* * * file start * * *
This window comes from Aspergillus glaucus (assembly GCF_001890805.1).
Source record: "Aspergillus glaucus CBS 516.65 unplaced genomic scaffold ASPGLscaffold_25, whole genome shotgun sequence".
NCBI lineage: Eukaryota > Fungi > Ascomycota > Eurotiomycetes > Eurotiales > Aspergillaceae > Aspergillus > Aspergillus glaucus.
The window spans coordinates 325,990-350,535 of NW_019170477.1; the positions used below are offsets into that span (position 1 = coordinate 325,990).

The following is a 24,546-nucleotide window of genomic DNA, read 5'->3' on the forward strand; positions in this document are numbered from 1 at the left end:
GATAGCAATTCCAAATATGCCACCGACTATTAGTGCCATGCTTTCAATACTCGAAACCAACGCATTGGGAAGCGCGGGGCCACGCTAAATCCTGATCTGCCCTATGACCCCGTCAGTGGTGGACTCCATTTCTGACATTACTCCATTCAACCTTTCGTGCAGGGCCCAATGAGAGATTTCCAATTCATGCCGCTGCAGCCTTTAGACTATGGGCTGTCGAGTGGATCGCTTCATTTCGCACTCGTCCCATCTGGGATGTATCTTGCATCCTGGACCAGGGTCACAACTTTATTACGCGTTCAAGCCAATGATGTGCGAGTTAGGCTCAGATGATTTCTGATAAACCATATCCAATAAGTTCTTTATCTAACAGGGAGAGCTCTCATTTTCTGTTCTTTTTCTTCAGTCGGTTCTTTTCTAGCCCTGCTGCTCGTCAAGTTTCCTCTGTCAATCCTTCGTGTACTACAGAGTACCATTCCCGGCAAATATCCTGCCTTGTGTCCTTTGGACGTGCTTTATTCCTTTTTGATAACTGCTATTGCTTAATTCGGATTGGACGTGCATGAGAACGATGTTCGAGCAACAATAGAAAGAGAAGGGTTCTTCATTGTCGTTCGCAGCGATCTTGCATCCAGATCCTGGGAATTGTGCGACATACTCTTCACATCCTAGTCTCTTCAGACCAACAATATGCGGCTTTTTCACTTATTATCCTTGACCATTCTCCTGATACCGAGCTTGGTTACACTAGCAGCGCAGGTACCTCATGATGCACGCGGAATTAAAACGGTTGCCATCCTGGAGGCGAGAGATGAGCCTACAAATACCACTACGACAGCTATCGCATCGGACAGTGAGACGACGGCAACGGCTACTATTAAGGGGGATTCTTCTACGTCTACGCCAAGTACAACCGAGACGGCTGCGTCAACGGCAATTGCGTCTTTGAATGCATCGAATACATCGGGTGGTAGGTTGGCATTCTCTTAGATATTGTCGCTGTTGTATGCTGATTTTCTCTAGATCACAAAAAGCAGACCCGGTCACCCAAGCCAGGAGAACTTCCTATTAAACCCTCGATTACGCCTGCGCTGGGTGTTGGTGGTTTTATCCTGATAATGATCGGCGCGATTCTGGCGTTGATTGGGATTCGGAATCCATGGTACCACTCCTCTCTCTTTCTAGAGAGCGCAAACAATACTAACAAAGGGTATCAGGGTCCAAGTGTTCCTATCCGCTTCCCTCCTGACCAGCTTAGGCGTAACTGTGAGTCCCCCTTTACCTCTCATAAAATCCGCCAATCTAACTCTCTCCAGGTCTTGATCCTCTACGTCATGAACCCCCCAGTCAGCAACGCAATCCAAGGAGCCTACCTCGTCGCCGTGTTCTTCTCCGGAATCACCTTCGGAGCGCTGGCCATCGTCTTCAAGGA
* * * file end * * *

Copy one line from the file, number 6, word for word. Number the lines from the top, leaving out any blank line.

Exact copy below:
GATAGCAATTCCAAATATGCCACCGACTATTAGTGCCATGCTTTCAATACTCGAAACCAACGCATTGGGAAGCGCGGGGCCACGCTAAATCCTGATCTGCCCTATGACCCCGTCAGTGGTGGACTCCATTTCTGACATTACTCCATTCAACCTTTCGTGCAGGGCCCAATGAGAGATTTCCAATTCATGCCGCTGCAGCCTTTAGACTATGGGCTGTCGAGTGGATCGCTTCATTTCGCACTCGTCCCATCTGGGATGTATCTTGCATCCTGGACCAGGGTCACAACTTTATTACGCGTTCAAGCCAATGATGTGCGAGTTAGGCTCAGATGATTTCTGATAAACCATATCCAATAAGTTCTTTATCTAACAGGGAGAGCTCTCATTTTCTGTTCTTTTTCTTCAGTCGGTTCTTTTCTAGCCCTGCTGCTCGTCAAGTTTCCTCTGTCAATCCTTCGTGTACTACAGAGTACCATTCCCGGCAAATATCCTGCCTTGTGTCCTTTGGACGTGCTTTATTCCTTTTTGATAACTGCTATTGCTTAATTCGGATTGGACGTGCATGAGAACGATGTTCGAGCAACAATAGAAAGAGAAGGGTTCTTCATTGTCGTTCGCAGCGATCTTGCATCCAGATCCTGGGAATTGTGCGACATACTCTTCACATCCTAGTCTCTTCAGACCAACAATATGCGGCTTTTTCACTTATTATCCTTGACCATTCTCCTGATACCGAGCTTGGTTACACTAGCAGCGCAGGTACCTCATGATGCACGCGGAATTAAAACGGTTGCCATCCTGGAGGCGAGAGATGAGCCTACAAATACCACTACGACAGCTATCGCATCGGACAGTGAGACGACGGCAACGGCTACTATTAAGGGGGATTCTTCTACGTCTACGCCAAGTACAACCGAGACGGCTGCGTCAACGGCAATTGCGTCTTTGAATGCATCGAATACATCGGGTGGTAGGTTGGCATTCTCTTAGATATTGTCGCTGTTGTATGCTGATTTTCTCTAGATCACAAAAAGCAGACCCGGTCACCCAAGCCAGGAGAACTTCCTATTAAACCCTCGATTACGCCTGCGCTGGGTGTTGGTGGTTTTATCCTGATAATGATCGGCGCGATTCTGGCGTTGATTGGGATTCGGAATCCATGGTACCACTCCTCTCTCTTTCTAGAGAGCGCAAACAATACTAACAAAGGGTATCAGGGTCCAAGTGTTCCTATCCGCTTCCCTCCTGACCAGCTTAGGCGTAACTGTGAGTCCCCCTTTACCTCTCATAAAATCCGCCAATCTAACTCTCTCCAGGTCTTGATCCTCTACGTCATGAACCCCCCAGTCAGCAACGCAATCCAAGGAGCCTACCTCGTCGCCGTGTTCTTCTCCGGAATCACCTTCGGAGCGCTGGCCATCGTCTTCAAGGA